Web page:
Traditionally, physical store, customer and marketing information are stored in different systems which are not directly connected. Therefore, valuable data and processes knowledge isn’t being shared or translated in a combined manner. Moreover, any random changes in planograms and marketing tactics are very difficult to be safely and timely propagated throughout the enterprise communication chain.
The absence of a central operation platform makes email the most common communication channel between different teams. However, we all know that it is not the most effective one. For example, long email bodies describing complex issues, while incorporating sales floor or product photos can be overwhelming for merchandising people who receive such messages daily from multiple locations. Apart from the communication delays and the compounding fatigue, quite frequently information is misinterpreted or overlooked, and it takes longer for problems to be resolved. Let alone the proper execution of the store planograms.
Parallel decision and operation silos
In order to be profitable, electronics chains require the streamlining of multiple strands of work. But do they have the right synchronization tools? Unfortunately no, as we find out from our clients, who once struggled to keep their teams aligned.
Let’s assume that a category management team comes up with a new set of store planograms. These are usually presented as long and wide spreadsheets, where all information about store areas, bays, displays, exhibition stall levels and products are saved. Although these files are available to the cooperating teams (i.e. visual merchandising implementation team, commercial department, store space managers), the volume and the complexity of the interwoven information, together with the different levels of proficiency when using such software, makes this communication method ineffective and prone to mistakes.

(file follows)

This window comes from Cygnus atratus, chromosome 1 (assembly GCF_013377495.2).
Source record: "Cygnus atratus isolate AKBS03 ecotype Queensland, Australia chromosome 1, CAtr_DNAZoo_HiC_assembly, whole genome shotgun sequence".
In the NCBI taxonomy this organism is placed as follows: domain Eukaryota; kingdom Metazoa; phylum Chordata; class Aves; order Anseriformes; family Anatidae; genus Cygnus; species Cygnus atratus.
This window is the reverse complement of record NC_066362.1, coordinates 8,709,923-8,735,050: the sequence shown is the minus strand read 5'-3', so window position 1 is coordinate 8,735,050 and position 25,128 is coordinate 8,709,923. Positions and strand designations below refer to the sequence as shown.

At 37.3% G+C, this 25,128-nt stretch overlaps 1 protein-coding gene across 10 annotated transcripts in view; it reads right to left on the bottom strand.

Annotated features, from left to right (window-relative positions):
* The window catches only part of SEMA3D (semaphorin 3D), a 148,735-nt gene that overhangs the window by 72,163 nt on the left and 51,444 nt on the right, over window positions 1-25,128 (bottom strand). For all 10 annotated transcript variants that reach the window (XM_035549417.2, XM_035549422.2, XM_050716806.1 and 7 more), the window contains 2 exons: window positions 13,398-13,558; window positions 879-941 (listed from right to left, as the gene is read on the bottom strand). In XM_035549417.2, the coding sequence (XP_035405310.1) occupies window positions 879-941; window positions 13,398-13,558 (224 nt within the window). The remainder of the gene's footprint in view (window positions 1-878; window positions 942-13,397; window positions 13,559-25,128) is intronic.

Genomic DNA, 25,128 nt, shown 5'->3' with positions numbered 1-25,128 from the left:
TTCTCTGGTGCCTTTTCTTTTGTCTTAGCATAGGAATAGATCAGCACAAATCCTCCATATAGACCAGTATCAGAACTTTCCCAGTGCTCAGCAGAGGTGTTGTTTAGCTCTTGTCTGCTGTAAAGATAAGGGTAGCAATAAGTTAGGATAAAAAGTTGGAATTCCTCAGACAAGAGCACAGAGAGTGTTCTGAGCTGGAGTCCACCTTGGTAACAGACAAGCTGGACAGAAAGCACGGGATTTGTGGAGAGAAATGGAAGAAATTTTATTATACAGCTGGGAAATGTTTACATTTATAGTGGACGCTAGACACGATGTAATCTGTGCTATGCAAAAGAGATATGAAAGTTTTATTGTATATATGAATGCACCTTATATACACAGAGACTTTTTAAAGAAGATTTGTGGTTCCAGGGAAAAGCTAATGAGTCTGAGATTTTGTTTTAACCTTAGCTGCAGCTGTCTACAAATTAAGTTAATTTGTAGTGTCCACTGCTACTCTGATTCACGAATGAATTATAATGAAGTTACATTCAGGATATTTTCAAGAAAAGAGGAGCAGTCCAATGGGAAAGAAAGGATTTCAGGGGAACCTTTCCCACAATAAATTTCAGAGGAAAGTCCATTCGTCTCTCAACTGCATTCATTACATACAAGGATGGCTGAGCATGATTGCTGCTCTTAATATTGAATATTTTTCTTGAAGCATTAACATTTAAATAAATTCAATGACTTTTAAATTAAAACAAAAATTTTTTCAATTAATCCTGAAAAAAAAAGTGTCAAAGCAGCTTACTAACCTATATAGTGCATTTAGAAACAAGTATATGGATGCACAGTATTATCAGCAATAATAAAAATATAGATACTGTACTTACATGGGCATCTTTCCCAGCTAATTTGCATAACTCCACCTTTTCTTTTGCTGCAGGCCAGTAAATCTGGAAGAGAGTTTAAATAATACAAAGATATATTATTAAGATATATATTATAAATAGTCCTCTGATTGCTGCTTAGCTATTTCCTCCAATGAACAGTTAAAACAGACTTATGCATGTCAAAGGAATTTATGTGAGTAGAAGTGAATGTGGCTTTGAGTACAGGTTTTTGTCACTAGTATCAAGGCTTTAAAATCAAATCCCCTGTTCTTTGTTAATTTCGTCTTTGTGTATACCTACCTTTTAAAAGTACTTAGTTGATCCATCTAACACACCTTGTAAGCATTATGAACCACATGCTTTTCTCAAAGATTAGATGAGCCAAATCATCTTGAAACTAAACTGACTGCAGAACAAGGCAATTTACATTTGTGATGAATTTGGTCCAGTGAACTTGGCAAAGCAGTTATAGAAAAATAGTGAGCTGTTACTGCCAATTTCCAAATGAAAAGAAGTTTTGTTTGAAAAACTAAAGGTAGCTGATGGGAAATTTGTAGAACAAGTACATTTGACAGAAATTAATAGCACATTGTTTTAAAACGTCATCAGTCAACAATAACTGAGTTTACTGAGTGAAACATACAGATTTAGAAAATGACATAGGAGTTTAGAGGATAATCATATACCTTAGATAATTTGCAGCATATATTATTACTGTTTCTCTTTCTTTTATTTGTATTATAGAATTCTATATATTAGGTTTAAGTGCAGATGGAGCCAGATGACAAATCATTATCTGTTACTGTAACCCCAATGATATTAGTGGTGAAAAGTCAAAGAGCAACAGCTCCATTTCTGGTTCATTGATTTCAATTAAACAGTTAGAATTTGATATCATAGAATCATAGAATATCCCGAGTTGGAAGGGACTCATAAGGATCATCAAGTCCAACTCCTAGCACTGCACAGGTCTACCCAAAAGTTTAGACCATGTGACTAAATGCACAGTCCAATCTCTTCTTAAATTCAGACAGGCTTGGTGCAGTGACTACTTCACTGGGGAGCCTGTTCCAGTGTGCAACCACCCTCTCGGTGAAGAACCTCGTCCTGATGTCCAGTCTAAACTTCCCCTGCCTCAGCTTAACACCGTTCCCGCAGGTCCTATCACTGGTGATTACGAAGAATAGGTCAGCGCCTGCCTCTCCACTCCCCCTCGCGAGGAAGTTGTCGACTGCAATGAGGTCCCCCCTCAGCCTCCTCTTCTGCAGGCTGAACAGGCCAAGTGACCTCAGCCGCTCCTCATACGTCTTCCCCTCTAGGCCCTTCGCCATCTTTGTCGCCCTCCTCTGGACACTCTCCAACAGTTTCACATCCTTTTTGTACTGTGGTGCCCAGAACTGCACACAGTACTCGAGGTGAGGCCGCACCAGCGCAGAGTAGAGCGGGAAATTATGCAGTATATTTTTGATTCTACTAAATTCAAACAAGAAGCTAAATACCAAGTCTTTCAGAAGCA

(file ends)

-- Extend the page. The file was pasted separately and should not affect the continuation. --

Moreover, there are many things to be taken into consideration before creating the best visual merchandising planogram for each specific store. These may be inputs about costs on physical fixtures, product supply and stock management, or about which stores are open, when have they last been refurbished and what product sections they have available. Failing to have such information centrally stored and managed means that all cooperating teams will work without having a common, realistic view of each store, leading to further miscommunication and badly executed merchandising strategies.